// small engines in snowblowers and lawn equipment //
Find a gas station that sells gas with no ethanol and fill up your gas can.
And the big question is whether the 12 vbe/usd holds ... I think VZ is going to announce a new exchange. That being said, and apparently you went back to the filing, didn't they say they had some agreement the VZ government on a value for a portion of the money? Anyway, whatever the hit, it will be like a small fuel hedge hit.
// I don't own airlines at near highs when all is rosy. //
That sort of describes the last few years. One always has to re-evaluate.
Not that I know what's going to happen tomorrow, but AAL has gone up 10% over the last 2.5 months and earnings estimates have gone up 50%. And the estimates are "near" what they will make if oil goes back up to $65.
Well boys and girls ... the current eps estimates for 2015 are too low ... nothing like a $5 billion fuel savings for 2015.
// but fund managers are dieing to catch the big drop in oil. //
At some point there will be some good buys in the oil patch. Hopefully, the fund managers won't "stain" their portfolios, and buy at the right time.
// Can't just Pick what you Want to See. //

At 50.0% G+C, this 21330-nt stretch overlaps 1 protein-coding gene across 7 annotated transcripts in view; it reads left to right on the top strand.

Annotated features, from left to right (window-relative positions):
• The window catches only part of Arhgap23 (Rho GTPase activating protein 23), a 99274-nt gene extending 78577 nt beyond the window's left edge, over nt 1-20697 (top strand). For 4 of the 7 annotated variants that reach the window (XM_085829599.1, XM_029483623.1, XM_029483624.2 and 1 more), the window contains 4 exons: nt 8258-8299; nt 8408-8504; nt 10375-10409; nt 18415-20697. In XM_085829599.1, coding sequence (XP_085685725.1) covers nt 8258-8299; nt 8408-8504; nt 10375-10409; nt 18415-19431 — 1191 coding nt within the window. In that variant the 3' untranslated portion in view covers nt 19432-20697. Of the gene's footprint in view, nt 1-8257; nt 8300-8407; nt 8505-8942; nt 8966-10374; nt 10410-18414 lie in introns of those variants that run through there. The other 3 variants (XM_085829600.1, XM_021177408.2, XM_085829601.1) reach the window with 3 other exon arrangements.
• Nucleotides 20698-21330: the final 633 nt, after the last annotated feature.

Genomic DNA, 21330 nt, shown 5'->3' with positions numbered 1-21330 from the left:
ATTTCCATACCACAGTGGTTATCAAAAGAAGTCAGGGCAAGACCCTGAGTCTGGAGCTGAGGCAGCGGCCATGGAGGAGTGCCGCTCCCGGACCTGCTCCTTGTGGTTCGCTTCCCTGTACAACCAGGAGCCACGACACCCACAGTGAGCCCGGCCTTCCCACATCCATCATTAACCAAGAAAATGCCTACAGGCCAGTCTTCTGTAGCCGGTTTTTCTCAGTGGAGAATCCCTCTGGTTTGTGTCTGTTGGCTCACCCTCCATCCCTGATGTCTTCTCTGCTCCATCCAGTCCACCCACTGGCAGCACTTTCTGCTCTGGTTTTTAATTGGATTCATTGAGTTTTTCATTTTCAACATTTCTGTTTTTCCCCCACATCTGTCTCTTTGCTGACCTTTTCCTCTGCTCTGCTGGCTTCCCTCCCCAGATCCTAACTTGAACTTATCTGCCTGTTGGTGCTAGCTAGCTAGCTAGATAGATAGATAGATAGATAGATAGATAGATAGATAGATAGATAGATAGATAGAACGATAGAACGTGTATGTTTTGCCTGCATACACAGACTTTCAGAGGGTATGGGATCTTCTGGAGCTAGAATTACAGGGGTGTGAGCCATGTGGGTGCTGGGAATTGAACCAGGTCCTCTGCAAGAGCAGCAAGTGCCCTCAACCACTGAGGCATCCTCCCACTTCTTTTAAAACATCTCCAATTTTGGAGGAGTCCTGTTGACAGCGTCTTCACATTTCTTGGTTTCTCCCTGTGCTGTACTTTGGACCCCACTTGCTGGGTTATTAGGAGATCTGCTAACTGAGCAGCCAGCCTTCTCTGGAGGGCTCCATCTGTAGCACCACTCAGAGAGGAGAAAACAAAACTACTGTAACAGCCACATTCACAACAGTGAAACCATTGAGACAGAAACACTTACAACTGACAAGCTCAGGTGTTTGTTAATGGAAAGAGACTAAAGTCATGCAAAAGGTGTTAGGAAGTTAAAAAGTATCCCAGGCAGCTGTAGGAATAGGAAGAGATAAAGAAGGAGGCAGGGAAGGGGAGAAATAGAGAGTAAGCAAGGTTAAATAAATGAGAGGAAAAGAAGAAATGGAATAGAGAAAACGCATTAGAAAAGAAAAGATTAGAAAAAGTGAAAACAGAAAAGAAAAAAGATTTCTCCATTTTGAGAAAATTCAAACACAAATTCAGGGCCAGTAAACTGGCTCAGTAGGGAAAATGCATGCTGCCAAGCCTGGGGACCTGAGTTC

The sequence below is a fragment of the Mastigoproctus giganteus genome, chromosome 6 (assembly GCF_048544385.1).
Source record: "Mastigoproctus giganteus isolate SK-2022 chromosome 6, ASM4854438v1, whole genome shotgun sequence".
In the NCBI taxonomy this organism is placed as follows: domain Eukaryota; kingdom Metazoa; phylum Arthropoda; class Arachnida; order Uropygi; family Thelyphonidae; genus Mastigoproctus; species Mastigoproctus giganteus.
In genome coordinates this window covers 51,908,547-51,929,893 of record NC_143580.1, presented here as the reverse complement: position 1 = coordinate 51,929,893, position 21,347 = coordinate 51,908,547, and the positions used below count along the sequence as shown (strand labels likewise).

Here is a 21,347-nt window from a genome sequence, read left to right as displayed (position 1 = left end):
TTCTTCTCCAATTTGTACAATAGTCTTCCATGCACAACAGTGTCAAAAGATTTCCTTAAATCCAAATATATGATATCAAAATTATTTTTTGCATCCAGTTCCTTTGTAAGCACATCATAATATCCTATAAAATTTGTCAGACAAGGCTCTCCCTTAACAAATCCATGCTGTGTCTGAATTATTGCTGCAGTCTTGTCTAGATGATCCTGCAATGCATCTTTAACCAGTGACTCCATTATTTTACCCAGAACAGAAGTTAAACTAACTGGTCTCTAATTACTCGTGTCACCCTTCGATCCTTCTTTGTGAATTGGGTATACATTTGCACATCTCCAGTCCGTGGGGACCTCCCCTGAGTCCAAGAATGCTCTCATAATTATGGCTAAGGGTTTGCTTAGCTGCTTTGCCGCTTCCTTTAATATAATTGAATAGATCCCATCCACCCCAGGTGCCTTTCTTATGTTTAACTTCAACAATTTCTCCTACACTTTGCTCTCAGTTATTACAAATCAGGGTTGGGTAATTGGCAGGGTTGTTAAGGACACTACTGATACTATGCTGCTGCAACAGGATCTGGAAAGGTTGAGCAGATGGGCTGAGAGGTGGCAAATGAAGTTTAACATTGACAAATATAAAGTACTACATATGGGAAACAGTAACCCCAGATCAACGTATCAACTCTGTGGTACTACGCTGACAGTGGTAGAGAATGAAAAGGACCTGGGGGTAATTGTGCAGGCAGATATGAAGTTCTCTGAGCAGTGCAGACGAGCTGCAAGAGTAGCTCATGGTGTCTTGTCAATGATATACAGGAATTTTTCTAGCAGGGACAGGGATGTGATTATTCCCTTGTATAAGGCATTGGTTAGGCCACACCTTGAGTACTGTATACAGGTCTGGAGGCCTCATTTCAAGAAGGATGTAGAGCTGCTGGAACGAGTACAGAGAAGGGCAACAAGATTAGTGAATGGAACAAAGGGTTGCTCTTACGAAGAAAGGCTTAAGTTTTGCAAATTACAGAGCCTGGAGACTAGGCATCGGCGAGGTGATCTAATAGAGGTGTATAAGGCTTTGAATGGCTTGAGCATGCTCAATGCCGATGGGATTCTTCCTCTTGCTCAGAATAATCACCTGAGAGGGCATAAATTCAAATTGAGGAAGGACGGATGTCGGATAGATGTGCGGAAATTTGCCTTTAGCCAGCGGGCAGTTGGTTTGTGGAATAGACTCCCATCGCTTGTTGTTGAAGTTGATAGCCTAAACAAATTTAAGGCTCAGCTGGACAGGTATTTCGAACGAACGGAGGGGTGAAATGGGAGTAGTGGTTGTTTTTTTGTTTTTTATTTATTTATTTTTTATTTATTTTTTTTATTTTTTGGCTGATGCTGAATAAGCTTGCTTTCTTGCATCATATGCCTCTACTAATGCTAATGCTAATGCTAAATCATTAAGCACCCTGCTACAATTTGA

There are lots of color in a headline number like PRASM. I see yield too ... more important, and also remember to consider YOY percentages. Got to get a pencil out and work with the real PRASM computed from Q1 2014, etc., etc. Looking forward to their cost guidance filing.
Ex-fuel it also looks like things improve after Q1, and Q1 will still be good. Fuel ... just have to wait and see.
Just ran some quick numbers and definitely looks like a beat for Q1 ... and with some assumptions, adding some color ... by a lot. Have to go back and do more work. But initially with conservative assumptions, they beat easily.
// Just finished my quick update ... $2.17 //
I can go conservative and get $1.69 to using midpoint cost guidance and current analysts' revenue estimates and get $2.33. So, what's not to like?
I have to go back and figure my own revenue, but the above still makes sense with the pre-tax margin guidance. So, .... ?
Maybe the reaction is just to the possible changing outlook on the economy, and it's impact on the airlines.
Wasn't the RASM hit due to currency given as about 1%, and not sure if that included the .5% for VZ? ... so it is there, but doesn't seem that big. And overall the positives of a strong dollar will eventually overcome that.
And it is insane when taken in the context of fuel, as you say.
// trying to crunch numbers //
AAL provides a lot of variables ... you should look over their guidance.
Also re-think you statement about AAL's cost advantage compared to other airlines if fuel rises ... there is a lot of air that rising fuel has to make up before AAL looks even the same as other carriers.